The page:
By Renata Terrazzan
The countdown to the final days of 2016 has just begun which not only means that Christmas decorations are lighting up the neighborhood streets and the mall is filled with frantic Michiganders holiday shopping, but also that a certain blue-eyed boy is on the move in the homes of many families: Elf on the Shelf.
Elf on the Shelf is a fairly new tradition to those who celebrate Christmas. It is based on a children’s book published in 2004 by Carol Aebersold and Chanda Bell with illustrations by Coe Steinwart. The book is a rhyming story about elves who visit children before Christmas, so then can report back to Santa Claus who is naughty and who is nice. Each book comes with its very own “Elf on the Shelf,” so that each family will have their own Elf.
It has now become so common that many children from this new generation are speaking of this as commonly as writing to Santa Claus. But unlike writing to Santa, this little elf has sparked heated discussions among the parental community, especially on social media and blogs.
There is a variety of blogs like: peopleiwanttopunchinthethroat.com, thatdadblog.com, the elfontheshelf.com, and many others that offer serious opinions on this issue. Some include arguments on the usefulness of the Elf and along with what to do with him. Some parents merely move the elf from bookshelf to couch to window sill and back again, but others give the elf a “naughty” personality, making them destroy the living room pillows or use up all the whipping cream. For some adults, this kind of “naughty behavior” has set in motion heated arguments about how pointless it is to make a mess, just to clean it up again hours later, and how it is teaching kids that it is okay to make messes.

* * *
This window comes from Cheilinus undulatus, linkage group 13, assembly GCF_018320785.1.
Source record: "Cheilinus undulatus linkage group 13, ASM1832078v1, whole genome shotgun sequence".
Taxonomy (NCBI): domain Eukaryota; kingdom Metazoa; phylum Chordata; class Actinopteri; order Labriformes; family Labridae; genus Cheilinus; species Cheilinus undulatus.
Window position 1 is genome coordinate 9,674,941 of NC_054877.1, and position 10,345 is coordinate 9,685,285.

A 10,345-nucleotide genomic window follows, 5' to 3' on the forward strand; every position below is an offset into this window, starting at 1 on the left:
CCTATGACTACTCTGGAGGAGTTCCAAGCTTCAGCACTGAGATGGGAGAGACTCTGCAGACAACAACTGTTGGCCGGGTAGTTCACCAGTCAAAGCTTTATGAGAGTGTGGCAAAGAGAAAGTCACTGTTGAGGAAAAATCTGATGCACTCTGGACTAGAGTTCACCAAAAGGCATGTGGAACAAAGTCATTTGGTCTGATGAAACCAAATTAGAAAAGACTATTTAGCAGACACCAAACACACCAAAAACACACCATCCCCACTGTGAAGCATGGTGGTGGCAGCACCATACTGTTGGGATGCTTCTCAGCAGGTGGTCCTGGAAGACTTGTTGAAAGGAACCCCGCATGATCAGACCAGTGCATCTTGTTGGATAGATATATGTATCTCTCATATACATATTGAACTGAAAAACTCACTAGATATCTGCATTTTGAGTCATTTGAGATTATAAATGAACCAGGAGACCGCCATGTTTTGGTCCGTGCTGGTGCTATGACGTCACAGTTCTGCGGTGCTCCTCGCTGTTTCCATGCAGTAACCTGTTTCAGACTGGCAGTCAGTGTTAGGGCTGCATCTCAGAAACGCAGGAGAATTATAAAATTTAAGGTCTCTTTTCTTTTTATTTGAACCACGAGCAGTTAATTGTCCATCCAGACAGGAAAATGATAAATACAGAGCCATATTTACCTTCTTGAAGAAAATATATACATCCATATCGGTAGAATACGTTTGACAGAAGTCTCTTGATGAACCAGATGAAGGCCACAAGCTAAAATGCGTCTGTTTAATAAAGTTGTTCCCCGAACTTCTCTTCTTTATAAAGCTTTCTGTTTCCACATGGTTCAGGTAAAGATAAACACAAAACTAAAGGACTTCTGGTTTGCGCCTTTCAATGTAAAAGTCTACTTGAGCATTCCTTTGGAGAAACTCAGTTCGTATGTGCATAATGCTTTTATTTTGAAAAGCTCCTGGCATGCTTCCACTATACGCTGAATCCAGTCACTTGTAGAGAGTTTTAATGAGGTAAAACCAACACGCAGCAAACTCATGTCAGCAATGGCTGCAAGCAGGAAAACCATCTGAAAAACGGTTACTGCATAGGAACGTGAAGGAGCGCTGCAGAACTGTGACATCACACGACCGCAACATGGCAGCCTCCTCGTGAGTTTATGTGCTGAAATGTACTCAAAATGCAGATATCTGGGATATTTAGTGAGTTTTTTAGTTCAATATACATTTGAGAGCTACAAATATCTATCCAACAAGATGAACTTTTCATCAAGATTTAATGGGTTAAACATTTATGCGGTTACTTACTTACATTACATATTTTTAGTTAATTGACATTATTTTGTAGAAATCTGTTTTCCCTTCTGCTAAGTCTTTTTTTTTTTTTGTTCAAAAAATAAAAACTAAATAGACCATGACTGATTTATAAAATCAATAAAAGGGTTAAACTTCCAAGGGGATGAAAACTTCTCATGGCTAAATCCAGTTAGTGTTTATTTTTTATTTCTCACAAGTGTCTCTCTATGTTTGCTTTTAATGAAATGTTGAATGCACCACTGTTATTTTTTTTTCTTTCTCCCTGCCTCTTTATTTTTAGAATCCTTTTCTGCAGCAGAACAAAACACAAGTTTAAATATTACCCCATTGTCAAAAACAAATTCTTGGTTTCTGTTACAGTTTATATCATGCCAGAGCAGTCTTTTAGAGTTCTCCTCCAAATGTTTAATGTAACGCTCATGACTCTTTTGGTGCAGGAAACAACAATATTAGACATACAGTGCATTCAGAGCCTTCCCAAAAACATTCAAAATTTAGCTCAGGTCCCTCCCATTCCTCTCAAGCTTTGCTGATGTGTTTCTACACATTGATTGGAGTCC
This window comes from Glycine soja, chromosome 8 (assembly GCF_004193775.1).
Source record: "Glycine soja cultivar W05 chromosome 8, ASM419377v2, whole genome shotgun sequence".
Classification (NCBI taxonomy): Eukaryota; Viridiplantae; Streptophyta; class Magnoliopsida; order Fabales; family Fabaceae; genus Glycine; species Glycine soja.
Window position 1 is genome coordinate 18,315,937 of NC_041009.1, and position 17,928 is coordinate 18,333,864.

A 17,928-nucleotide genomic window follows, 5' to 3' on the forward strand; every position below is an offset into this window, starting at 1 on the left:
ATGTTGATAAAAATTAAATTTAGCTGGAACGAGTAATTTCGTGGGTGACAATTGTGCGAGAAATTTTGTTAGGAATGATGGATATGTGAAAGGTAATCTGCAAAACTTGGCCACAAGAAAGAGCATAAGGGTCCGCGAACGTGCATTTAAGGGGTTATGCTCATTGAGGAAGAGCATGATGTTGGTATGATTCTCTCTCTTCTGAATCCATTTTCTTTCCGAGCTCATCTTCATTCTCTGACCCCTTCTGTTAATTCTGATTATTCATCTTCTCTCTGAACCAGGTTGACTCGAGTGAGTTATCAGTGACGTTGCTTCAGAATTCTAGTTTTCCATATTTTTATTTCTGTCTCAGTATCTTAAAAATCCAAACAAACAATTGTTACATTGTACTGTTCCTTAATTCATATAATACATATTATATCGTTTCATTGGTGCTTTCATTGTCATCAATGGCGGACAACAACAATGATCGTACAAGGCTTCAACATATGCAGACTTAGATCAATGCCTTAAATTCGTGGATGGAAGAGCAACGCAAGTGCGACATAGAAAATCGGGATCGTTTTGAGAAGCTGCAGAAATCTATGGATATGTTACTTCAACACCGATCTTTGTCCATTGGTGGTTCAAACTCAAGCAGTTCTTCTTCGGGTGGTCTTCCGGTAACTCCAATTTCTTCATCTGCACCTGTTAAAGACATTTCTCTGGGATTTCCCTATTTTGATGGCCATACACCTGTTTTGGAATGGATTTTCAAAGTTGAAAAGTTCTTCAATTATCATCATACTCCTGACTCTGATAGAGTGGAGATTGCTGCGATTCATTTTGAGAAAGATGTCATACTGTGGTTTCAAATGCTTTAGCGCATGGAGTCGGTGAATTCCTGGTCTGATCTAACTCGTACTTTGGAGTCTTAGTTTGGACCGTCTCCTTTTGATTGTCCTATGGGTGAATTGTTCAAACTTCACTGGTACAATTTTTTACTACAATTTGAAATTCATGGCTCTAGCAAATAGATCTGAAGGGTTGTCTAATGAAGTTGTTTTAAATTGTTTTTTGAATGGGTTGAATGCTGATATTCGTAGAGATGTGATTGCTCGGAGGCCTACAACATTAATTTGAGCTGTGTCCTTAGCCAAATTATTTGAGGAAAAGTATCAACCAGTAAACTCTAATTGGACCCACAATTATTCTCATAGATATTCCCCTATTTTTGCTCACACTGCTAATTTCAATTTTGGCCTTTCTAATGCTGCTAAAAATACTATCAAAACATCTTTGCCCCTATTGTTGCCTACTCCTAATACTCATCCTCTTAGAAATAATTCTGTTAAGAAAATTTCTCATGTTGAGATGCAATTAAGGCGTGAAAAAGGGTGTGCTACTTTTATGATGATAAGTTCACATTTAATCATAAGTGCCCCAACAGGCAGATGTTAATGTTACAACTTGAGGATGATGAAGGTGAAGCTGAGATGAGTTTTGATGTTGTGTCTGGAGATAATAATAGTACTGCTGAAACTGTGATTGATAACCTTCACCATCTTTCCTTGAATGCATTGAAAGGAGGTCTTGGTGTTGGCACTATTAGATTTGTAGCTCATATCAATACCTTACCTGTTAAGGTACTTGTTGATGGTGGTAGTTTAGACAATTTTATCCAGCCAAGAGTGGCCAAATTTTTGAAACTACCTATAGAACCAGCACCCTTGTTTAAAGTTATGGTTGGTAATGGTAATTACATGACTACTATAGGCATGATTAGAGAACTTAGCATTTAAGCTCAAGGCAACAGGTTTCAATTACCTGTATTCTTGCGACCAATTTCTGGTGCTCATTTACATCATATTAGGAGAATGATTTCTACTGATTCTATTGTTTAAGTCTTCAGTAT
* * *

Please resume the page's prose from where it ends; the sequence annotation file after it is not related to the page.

But regardless of what the Elf does, it is more important to see what the Elf makes the kid do. Regardless of how the parents portray the Elf’s personality, all families who use the Elf agree that he makes their kids behave extra nice during the holiday season. But a point that could be argued is that if this is just teaching kids to pretend to be responsible because they will get something out of it. Yet technically speaking, that is the exact same as Santa Claus, is it right to make children just behave nicely not because they want to be nice and respectful, but because they want to get yet another electronic?
But regardless, Elf on the Shelf is harmless. Regardless of how he educates children, what is wrong with adding another tradition? This day and age kids are increasingly asking for phones and Snapchat instead of board games from Santa Claus, so if this is another tradition that can keeps kids younger for just a little while longer, what’s wrong with that?